Jacqui Bateson, Retirement Specialist at Skipton Building Society says:
“Too often, we try to understand retirement in purely financial terms. What the Skipton Retirement Index shows is that emotions, expectations and sentiment can play an important role in how people feel about their retirement and the subsequent decisions that they make.
“Retirement is a rapidly growing concern as people are living longer and will need more money for later life. We’ve identified that there is a clear period from 35 onwards when people can see the future realities of retirement in years to come, but can’t see past their immediate concerns and financial commitments, such as children and mortgages.
“However, we can also see that the best solution is not to put your head in the sand, but to take action. Planning for life ahead is not just a financial matter, and addressing some of the fears we might have about later life can be helpful to put to rest those nagging doubts.”
Planning and positivity
The research shows that active preparation plays a key role in driving optimism, and that it’s not until people are approaching their mid-50s when they gradually become more positive about their life after they finish work. Pre-retirees surveyed who are actively preparing for retirement are over three times more likely to say they are confident they will have the lifestyle they want compared to those that are not preparing (58% to 18% respectively), and this similarly high proportion is true regardless of household income.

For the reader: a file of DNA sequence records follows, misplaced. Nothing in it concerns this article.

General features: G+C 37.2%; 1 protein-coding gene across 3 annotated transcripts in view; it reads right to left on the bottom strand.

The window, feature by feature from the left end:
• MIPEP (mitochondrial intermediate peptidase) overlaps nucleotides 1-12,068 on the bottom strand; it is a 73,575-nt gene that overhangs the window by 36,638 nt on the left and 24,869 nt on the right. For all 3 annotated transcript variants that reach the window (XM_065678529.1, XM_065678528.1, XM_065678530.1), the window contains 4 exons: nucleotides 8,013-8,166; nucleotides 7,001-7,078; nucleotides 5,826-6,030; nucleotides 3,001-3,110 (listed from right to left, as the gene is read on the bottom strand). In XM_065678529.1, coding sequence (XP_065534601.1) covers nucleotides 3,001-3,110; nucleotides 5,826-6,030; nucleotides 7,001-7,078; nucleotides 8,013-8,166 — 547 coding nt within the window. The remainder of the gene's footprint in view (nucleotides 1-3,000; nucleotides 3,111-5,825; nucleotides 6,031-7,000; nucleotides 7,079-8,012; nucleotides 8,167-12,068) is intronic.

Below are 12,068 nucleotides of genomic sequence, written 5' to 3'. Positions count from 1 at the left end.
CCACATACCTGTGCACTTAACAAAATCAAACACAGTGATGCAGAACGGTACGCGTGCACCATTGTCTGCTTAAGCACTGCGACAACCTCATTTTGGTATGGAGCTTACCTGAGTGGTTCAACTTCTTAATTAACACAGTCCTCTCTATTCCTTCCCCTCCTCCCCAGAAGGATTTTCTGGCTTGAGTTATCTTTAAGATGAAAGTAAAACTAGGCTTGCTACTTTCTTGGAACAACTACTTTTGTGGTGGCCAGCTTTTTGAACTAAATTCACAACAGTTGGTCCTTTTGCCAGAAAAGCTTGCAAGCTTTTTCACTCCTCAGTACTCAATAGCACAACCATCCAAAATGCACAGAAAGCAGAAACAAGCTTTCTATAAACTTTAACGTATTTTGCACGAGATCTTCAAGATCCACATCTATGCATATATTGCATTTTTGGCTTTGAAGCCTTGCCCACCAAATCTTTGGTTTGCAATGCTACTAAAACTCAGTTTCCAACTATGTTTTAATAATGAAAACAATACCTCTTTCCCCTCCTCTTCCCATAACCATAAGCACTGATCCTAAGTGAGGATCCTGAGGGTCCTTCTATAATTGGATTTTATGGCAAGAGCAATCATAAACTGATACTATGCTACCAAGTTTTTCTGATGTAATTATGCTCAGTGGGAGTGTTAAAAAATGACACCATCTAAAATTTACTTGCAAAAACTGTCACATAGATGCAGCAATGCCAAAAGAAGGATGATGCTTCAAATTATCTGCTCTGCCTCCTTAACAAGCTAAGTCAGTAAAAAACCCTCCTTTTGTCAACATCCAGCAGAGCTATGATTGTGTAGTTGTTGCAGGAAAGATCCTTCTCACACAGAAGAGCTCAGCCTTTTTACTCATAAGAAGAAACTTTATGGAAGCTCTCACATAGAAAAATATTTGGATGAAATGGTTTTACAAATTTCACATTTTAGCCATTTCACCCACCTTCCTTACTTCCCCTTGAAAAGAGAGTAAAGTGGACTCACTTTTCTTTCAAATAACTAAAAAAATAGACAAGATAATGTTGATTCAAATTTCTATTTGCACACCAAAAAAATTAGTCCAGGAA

Looking specifically at those aged 55-64, half (50%) are taking or have taken active steps to prepare for retirement. Two in five (43%) agree they will be able to live or are living the lifestyle they want, compared to 29% who disagree.
Those retirees who did take active steps to prepare are significantly more likely to be satisfied in their retirement. More than three-quarters (77%) of retirees who made active preparations say they are living the lifestyle they want, compared to just 43% who didn’t prepare. These retirees who prepared are also more likely to believe their retired years are the ‘best days of their life’ than those who didn’t prepare (48% to 29%, respectively) and to say their standard of living is as good as, if not better, than that of their parents’ generation (83% to 54%, respectively).
The research highlights an ‘expectation gap’ between those who have already retired and those who are yet to do so: two in five (39%) of all retirees believe they’re now living the best days of their lives, compared to just one in six (17%) pre-retirees who predict they will say the same once they retire. However, retirees are doubtful about the prospects for future generations, with only one in six (17%) believing the next generation’s retirement will be better than their own.